The eighth season of AfroPoP, the popular public television documentary series, began this month on PBS’ World Channel. For the first time, offerings from the series will air locally, with showings on February 7, 14, 20, and 21 on the TPT Life channel. A spokesperson for TPT told the MSR that more showings will be scheduled later.
The show has been a proven success on public television — “Every year we improved our carriage numbers,” says National Black Programming Consortium (NBPC) Programs and Acquisitions Director Kay Shaw, in a recent MSR phone interview. Her office oversees AfroPoP — which is co-presented by American Public Television (APT). APT distributes it to the full public television system in February.
The five-week series premiered nationally January 18 with Days of Hope, about three West African migrants. “This puts a human face on this immigration [from] the perspective of those who are looking for opportunity out of poverty,” explains Shaw. Poverty often isn’t accepted as a reason for seeking asylum, she adds.
Pan! Our Music Odyssey (January 25) is “a richly done film on the history of the steel drum…and how it emerged as this world-class instrument,” continues Shaw.
Tchinda, a transgender woman since 1998, and her friends are the stars of Tchindas (February 1). It is “a very positive, uplifting funny story,” according to Shaw.
A monthly street festival in Oakland, California, is the focus of First Friday (February 8), which looks at a murder of a young Black man and “whether this murder will interrupt the momentum and the success of this festival,” Shaw says. The film is timely, she points out “because of the way these incidents impact the community around the country.”
My Africa Is and Native Sun are two shorts featured on the February 15 season finale.
This season, not unlike the previous seven, brings to American viewers films produced and directed by Blacks and other people of color. More than 50 percent of the films shown in AfroPoP are made by filmmakers of color; over 50 percent by African Americans or people of African descent, and 60 percent by women filmmakers.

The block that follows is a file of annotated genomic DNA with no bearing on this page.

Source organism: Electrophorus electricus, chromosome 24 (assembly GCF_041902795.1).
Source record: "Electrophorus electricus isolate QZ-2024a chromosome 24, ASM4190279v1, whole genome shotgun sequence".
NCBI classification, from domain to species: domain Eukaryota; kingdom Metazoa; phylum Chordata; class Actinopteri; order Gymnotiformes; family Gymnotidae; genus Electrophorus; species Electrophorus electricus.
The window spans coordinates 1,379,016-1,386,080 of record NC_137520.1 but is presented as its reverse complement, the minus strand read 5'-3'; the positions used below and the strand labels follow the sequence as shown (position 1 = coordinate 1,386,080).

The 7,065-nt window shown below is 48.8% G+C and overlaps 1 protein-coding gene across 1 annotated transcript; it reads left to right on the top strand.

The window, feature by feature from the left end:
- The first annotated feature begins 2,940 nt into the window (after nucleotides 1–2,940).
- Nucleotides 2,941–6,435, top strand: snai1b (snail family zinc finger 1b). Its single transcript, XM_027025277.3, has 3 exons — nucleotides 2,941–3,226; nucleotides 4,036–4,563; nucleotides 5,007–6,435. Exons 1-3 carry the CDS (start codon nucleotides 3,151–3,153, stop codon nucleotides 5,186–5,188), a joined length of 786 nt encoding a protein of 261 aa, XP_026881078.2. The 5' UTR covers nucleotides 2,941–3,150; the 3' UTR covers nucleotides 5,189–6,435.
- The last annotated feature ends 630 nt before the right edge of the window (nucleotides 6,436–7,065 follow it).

“One of the reasons why we created AfroPoP (which first premiered in 2008) was because we felt like there wasn’t a world view about the African Diaspora consistently on public television from our perspective,” recalls Shaw. “We are consistently curating the show so that it covers the breadth as possible [a range] of issues and regions.
“We try to bring the world to the Black world, to the Black community through AfroPoP,” she states. “[This season] covers an array of topics from immigration, to transgender [issues], to African perspective[s] from Africa… It is not all issue-driven but if you really watch the film[s], there are a lot of issues. [But] the focus is on the storytelling and we hope to [get] viewers more deeply into these stories and these issues through this kind of programming.”
Jussie Smollett, of the hit show Empire, is this season’s host. He joins an impressive list of previous AfroPoP hosts that include Idris Elba, Anika Noni Rose, Wyatt Cenac, Gabourey Sidibe, Anthony Mackie and Yaya DaCosta.
Smollett plays Jamal Lyon on Empire: “He is a very popular character and essential to the storyline,” notes Shaw. “We have attracted the attention of heavy-hitting African American actors to host the program,” says Shaw. “They take the time out and respect what we are doing, and want to be affiliated with what we are doing.”
Although the series is now eight seasons old, it is still challenging, she quickly points out. “We are talking about public television, so it is a little competitive. Is it easy? No. Has it gotten better? Absolutely.”
And although at least 80 percent of PBS stations do carry AfroPoP, Shaw says her staff is working with World Channel officials to increase that number. In addition to the TPT Life air times, viewers in the Twin Cities can watch the stream on Worldchannel.org or AfroPoP.tv.
“It’s our eighth year, and I am already looking at year nine. I expect us to be around for a long time,” says Shaw.
Visit www.tpt.org/afropop-the-ultimate-cultural-exchange or http://afropop.tv for more info about the AfroPop series.
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Updated 2/5/2016 4:15 pm
Charles Hallman is a contributing writer at the Minnesota Spokesman-Recorder. He can be reached at firstname.lastname@example.org